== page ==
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A new creative hub is developing in South London.

Poor, dangerous and dilapidated. For decades, Brixton was a place where most Londoners wouldn’t be caught dead. This popular Southwestern district is famous, or should we say infamous, for being the backdrop of multiple episodes of racial tension that reached a high point with the Brixton Riots in 1981.

But things have changed, and now this multi-cultural area, with its low houses and ethnic markets, has in the last few years welcomed a growing number of young professionals and families, attracted by its vibrant nightlife, easy access to Central London and its (up until recently) cheap housing.

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Same as has happened before to other areas of London, such as Notting Hill or Soho, Brixton is going through a gentrification process.

However, unlike the already poshified districts north of the Thames, anyone who visits Brixton will notice that the new bourgeoisie that has settled in the neighborhood is not composed by yuppies, but by hipsters.

For those not initiated on urban tribes, main hipster traits include their non-adherence to social norms, eclectic fashion sense (mixing vintage clothing with designer accessories, for example) and taste for alternative music and obscure bands. They can be usually seen in thrift stores, music shops and Starbucks. Hipsters can be considered the bohemians of the times.

What to see in Brixton

Brixton is not really a neighborhood of attractions, such as The City or Westminster , where you literally have hundreds of landmarks to visit.

Brixton is a neighborhood to walk and enjoy its quirkiness and alternative aura. The main streets to see are:

– Brixton Road : This is Brixton’s High Street, here you can find the main administrative buildings of the district, and the Underground and train stations. Brixton Road is also one of the major shopping centers in the South West of London, with chain stores selling clothes, books and entertainment.

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In the early twentieth century, this road was actually one of the most important commercial areas of the English capital. One of the most famous department stores of the time, Morley’s, is still open to the public and can be visited (although little remains of the splendor of yesteryear in its interior).

Electric Avenue : One of the main market streets, where the Brixton food market takes place. This was the first street in all London to display electric lighting back in the 19th century. It rose to fame thanks to a song by British singer of Guyanese origin Eddy Grant. The song, titled Electric Avenue was inspired by the Brixton Riots of 1981.

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Coldharbour Lane: Is filled with bars and restaurants selling mainly ethnic food.

Brixton Village

The Pièce de résistance of Brixton’ metamorphosis from cheap and undesirable to chic and trendy can be found in Brixton Village, an old and dilapidated market that has been transformed into one of the most reputed gastronomic centers in the city.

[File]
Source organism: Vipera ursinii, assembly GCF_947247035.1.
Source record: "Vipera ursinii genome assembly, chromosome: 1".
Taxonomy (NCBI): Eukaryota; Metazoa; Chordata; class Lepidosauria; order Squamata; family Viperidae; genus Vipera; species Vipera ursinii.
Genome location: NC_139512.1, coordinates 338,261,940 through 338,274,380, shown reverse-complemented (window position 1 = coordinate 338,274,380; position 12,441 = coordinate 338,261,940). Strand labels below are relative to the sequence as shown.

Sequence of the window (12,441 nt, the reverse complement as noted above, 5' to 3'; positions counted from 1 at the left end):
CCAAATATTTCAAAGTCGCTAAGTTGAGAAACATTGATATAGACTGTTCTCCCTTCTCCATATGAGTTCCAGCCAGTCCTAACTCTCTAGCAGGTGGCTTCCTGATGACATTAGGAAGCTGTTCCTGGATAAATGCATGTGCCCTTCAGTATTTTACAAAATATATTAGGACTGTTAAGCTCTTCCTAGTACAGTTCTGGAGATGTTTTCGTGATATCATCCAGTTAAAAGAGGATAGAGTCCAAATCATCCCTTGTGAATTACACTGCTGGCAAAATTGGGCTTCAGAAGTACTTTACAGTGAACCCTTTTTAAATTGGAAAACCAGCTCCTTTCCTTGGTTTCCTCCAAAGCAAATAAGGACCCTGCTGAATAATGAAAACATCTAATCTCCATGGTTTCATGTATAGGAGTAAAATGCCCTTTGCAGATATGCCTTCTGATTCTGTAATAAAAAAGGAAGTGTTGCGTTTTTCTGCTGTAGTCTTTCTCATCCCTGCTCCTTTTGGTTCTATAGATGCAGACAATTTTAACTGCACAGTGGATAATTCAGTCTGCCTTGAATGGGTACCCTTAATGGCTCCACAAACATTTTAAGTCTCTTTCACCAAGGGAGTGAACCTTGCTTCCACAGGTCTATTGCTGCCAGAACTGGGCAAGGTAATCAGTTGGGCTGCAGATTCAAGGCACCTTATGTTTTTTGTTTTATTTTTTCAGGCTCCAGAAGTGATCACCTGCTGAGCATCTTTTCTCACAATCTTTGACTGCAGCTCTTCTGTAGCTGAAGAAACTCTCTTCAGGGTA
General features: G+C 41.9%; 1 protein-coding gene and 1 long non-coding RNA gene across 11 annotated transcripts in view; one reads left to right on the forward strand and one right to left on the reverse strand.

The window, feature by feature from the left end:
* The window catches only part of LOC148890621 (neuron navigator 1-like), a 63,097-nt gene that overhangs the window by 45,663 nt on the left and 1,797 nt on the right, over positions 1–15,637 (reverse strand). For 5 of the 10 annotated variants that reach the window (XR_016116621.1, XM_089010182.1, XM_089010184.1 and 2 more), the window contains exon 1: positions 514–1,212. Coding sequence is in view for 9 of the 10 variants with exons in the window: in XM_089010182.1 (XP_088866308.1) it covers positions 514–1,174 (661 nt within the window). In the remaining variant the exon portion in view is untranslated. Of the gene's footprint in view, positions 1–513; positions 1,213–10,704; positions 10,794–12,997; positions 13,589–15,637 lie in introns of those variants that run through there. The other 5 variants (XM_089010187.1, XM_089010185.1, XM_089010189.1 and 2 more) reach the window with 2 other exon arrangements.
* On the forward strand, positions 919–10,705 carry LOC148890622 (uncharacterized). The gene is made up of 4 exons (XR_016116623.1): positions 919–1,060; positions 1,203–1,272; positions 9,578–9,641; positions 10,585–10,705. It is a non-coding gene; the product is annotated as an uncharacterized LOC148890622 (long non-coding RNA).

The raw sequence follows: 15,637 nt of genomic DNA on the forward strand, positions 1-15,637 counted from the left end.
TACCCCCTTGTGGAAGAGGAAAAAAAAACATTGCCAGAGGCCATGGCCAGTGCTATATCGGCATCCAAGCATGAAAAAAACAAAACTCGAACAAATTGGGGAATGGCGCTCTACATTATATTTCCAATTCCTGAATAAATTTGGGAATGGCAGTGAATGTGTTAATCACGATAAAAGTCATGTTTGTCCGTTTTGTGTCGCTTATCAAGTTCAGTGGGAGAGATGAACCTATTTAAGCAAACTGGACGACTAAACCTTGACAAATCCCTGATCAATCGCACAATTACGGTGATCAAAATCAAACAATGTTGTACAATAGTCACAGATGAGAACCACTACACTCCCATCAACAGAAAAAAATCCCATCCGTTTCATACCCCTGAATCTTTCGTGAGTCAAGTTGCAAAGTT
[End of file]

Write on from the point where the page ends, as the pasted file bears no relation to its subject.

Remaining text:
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Cheap eats food from India , China , Africa , South America and the Caribbean coexist in this graffiti-covered complex.

The best about Brixton Village is that, being outside the traditional tourist trail, the food is very cheap (for London standards, that is) and the clientele is mostly local. Zero tourists and a succession of beards, thick rimmed glasses, lumberjack shirts, tattoos and pin-up girls.

The atmosphere at the Village is close and friendly . On Thursdays and Fridays there are live music gigs by local bands.

Brockwell Park

Fifty acres of grass, trees and fresh air between the districts of Brixton, Herne Hill and Tulse Hill. Its highest point offers stunning views of the City’s business district.

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Cheap eats in Brixton

If Brixton Village left you wanting more, you’re in luck. There are plenty of places that offer tasty, cheap and cheerful food in Brixton to satisfy the needs of any foody in a quest for international and exotic cuisine.

Franco Manca: A true italian pizzeria. It has a (ver well-funded) reputation of being the best pizza place in London. (Unit 4, Market Row, London SW9 8LD)

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Honest Burger: Honest, delicious and cheap hamburgers. One of the hippest place in Brixton. (Unit 12, Brixton Village, London SW9 8PR)

Going out in Brixton

Wherever there are hipsters, there’s coffee and beer. And Brixton is not running short on cafeterias or pubs.

SW9: Relaxed and trendy bar near the Tube station. It has a wide variety of cocktails and a very chic decor. It also has a small snack menu. (11 Dorrell Place, Brixton, London SW9 8EG)

Electric Social: Hipster bar with eclectic and fun decoration. Indie music and a mixed crowd. They also have snacks and hamburgers. ( 40 Acre Lane, Brixton. London. SW2 5SP)

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Where to sleep in Brixton

There aren’t too many options to stay in Brixton proper, however, the Belgrave Hotel is a nice and relatively cheap option in Clapham (closer to Central London than Brixton). Rooms are clean and it’s good value for money.

Getting to Brixton

By Tube: It’s quite simple, Brixton’s Underground Station is the last stop on the Victoria Line (light blue).

By bus: Lines 2, 3, 35, 37, 45, 59, 109, 118, 133, 159, 196, 250, 322, 333, 345, 355, 415 and 432 can take to to Brixton.

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